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Bike-riding doctor helps protesters recover from pepper spray attacks

Dr. Ernest Brown, founder of medical concierge service Doctors To You, is triaging from a bicycle during "Justice for George" protests in D.C.

WASHINGTON — Videos of protesters in pain after being exposed to pepper spray by the police are popping up on social media across the country. They’re seen coughing, sneezing and gasping for air.

Dr. Ernest Brown is the founder of Doctors To You, a medical concierge service based in Chevy Chase, Maryland. He says he’ll be riding his bike through the protests in D.C. triaging protesters where needed.

"That would be providing assistance for basic first aid, but also if there is any non-lethal deterrent used like tear gas I can administer promptly a treatment for it," Brown said. 

The treatment Brown said he’s using is a one-to-one solution of Milk of Magnesia and water.

“Tear gas as a non-lethal agent -- it is designed to stick and it sticks to everything," Brown said. 

According to the National Institute of Justice, pepper spray is a naturally occurring substance found in the oily resin of cayenne and other varieties of peppers.

Since pepper spray is oil-based, Dr. Brown says using water alone isn’t as effective at removing it from the skin.

His advice for protesters preparing to gather in the District tonight: don’t use any oils or creams on the skin, make sure you have something covering the mouth, and don’t wear contacts because it makes treating a pepper spray incident more difficult.

Credit: AP
A protester reacts after being pepper sprayed by police and receiving a sodium bicarbonate mixture from fellow demonstrators to help neutralize the effects, Friday, May 29, 2020, in St. Paul, Minn. Protests continued following the death of George Floyd, who died after being restrained by Minneapolis police officers on Memorial Day. (AP Photo/John Minchillo)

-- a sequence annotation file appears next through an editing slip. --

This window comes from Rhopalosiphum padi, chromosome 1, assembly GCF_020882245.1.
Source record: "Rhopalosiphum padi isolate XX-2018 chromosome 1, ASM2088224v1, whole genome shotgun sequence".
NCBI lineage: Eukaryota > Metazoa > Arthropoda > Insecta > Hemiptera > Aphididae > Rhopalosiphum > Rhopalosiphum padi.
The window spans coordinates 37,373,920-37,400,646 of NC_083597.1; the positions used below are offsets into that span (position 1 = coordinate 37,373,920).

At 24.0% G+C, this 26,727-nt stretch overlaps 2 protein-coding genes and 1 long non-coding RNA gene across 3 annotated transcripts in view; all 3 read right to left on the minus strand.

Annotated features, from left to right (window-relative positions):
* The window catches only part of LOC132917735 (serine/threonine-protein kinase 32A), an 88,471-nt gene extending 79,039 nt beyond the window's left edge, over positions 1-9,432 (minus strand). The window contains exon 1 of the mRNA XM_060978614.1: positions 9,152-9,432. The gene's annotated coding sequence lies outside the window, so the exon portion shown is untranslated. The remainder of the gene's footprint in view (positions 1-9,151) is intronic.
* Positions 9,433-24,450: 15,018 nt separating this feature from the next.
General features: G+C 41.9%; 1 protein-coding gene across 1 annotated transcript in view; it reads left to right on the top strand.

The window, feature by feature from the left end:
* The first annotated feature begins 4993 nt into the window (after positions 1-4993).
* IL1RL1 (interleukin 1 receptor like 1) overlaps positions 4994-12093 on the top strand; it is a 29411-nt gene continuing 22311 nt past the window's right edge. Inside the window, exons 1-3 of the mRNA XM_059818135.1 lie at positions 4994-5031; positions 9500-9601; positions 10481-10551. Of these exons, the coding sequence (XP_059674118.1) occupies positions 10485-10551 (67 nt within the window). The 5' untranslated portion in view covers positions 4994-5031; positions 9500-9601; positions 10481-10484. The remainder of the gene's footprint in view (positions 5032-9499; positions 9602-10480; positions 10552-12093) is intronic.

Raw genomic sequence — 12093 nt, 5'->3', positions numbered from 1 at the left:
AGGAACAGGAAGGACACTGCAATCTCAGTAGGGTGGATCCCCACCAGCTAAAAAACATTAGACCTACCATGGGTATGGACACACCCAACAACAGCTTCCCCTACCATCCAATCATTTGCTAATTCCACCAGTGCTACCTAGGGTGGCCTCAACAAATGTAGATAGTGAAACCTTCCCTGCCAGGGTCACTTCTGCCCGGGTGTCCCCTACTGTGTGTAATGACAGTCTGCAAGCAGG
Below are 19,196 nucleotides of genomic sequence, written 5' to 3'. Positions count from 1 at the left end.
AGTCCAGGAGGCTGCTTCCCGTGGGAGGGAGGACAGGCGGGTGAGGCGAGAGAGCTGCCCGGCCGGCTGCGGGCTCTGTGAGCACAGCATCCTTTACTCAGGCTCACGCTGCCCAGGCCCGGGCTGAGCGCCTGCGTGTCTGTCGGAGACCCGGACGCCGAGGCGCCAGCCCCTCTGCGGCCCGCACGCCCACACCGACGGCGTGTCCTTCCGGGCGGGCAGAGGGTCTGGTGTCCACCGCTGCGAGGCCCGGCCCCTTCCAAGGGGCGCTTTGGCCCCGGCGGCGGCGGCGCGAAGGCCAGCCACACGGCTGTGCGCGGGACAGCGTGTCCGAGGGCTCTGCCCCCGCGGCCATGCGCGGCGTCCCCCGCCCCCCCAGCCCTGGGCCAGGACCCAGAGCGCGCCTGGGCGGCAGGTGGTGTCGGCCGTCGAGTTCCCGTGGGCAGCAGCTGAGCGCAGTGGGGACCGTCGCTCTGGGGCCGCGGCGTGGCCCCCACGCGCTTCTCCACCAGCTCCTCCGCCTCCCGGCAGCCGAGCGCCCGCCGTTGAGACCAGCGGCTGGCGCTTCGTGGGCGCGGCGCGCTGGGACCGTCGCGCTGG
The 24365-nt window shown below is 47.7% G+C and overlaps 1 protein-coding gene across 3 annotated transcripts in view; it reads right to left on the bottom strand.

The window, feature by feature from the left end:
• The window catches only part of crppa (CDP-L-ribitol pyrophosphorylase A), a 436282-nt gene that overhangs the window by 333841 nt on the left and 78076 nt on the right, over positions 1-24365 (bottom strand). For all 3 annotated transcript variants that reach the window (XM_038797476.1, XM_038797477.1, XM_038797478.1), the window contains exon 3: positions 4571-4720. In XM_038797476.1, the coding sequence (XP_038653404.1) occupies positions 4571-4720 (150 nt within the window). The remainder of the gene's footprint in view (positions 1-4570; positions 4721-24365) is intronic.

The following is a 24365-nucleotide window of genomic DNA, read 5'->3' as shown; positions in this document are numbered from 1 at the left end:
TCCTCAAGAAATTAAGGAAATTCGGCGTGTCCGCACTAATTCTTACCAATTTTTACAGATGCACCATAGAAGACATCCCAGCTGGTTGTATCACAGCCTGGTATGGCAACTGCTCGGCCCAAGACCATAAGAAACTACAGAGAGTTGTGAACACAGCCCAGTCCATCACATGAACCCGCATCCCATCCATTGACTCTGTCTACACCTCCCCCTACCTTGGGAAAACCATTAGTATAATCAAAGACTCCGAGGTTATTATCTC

"Tear gas is very acidic so what we try to do is neutralize this as quickly as possible,” Dr. Brown said. 

The pH scale runs from 0 to 14 -- zero being the most acidic, 14 being alkaline. Without getting too into the weeds on the chemistry of why pepper spray burns the eyes, throat and lungs so aggressively, Dr. Brown explains that milk of magnesia is more alkaline it helps neutralize the acidity of pepper spray.

“Milk of magnesia is an anti-acid – a very effective one," Dr. Brown said. "The idea is that as soon as it reaches that acidic fluid it neutralizes it."

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That’s why Dr. Brown says he will be riding his bike with a backpack full of the milk of magnesia solution and a syringe.

“It’s very easy, very portable," he said of why he uses a large syringe."It’s really to provide enough force to irrigate."

He said a super soaker would be even better for irrigation so he’s going to look for one before heading into the protests tonight. With the supplies he currently has on hand, Dr. Brown believes he can treat 20 to 30 people.

Credit: AP
Demonstrators gather to protest the death of George Floyd, Sunday, May 31, 2020, near the White House in Washington. Floyd died after being restrained by Minneapolis police officers (AP Photo/Alex Brandon)


Dr. Brown said normally a person’s first instinct after coming into contact with pepper spray is to run, but he says doing that can intensify the impact it has on a person’s respiratory system. Additionally, Dr. Brown warns that pepper spray can impact your vision which he fears will cause even more physical injuries. 

"You could easily fall,” he warned. “You could injure yourself worse.”   

If you’re wearing a mask, Dr. Brown says keep it on, the pepper spray could still be in the air around you; taking off your mask will put you at greater risk of exposure to the pepper spray as well as Covid-19.

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